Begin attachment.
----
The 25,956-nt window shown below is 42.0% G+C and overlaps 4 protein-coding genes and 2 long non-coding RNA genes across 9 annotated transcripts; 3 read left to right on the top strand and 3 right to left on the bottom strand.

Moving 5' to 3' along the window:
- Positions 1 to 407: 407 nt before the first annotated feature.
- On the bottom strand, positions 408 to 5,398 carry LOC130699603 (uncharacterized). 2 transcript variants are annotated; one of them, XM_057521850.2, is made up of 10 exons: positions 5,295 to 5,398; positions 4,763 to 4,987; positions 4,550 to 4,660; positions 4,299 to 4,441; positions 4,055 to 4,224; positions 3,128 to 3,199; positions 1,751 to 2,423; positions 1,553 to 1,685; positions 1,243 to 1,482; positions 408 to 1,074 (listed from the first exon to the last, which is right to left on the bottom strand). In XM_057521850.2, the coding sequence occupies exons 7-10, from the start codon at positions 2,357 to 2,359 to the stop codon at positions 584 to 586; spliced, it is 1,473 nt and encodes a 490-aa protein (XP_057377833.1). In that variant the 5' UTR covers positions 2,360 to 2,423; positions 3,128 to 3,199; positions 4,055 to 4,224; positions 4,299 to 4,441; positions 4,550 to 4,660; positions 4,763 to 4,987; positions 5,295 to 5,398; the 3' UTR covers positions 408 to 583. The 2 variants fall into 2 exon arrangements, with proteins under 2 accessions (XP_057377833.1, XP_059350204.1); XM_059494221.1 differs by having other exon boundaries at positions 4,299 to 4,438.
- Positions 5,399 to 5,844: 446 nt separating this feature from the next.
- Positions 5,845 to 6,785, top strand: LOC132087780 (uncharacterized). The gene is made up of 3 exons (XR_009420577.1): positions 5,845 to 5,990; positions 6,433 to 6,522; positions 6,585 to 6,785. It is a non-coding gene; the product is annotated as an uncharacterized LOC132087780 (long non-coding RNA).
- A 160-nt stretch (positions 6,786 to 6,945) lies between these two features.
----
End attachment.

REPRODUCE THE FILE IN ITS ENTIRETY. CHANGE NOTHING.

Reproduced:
The 25,956-nt window shown below is 42.0% G+C and overlaps 4 protein-coding genes and 2 long non-coding RNA genes across 9 annotated transcripts; 3 read left to right on the top strand and 3 right to left on the bottom strand.

Moving 5' to 3' along the window:
- Positions 1 to 407: 407 nt before the first annotated feature.
- On the bottom strand, positions 408 to 5,398 carry LOC130699603 (uncharacterized). 2 transcript variants are annotated; one of them, XM_057521850.2, is made up of 10 exons: positions 5,295 to 5,398; positions 4,763 to 4,987; positions 4,550 to 4,660; positions 4,299 to 4,441; positions 4,055 to 4,224; positions 3,128 to 3,199; positions 1,751 to 2,423; positions 1,553 to 1,685; positions 1,243 to 1,482; positions 408 to 1,074 (listed from the first exon to the last, which is right to left on the bottom strand). In XM_057521850.2, the coding sequence occupies exons 7-10, from the start codon at positions 2,357 to 2,359 to the stop codon at positions 584 to 586; spliced, it is 1,473 nt and encodes a 490-aa protein (XP_057377833.1). In that variant the 5' UTR covers positions 2,360 to 2,423; positions 3,128 to 3,199; positions 4,055 to 4,224; positions 4,299 to 4,441; positions 4,550 to 4,660; positions 4,763 to 4,987; positions 5,295 to 5,398; the 3' UTR covers positions 408 to 583. The 2 variants fall into 2 exon arrangements, with proteins under 2 accessions (XP_057377833.1, XP_059350204.1); XM_059494221.1 differs by having other exon boundaries at positions 4,299 to 4,438.
- Positions 5,399 to 5,844: 446 nt separating this feature from the next.
- Positions 5,845 to 6,785, top strand: LOC132087780 (uncharacterized). The gene is made up of 3 exons (XR_009420577.1): positions 5,845 to 5,990; positions 6,433 to 6,522; positions 6,585 to 6,785. It is a non-coding gene; the product is annotated as an uncharacterized LOC132087780 (long non-coding RNA).
- A 160-nt stretch (positions 6,786 to 6,945) lies between these two features.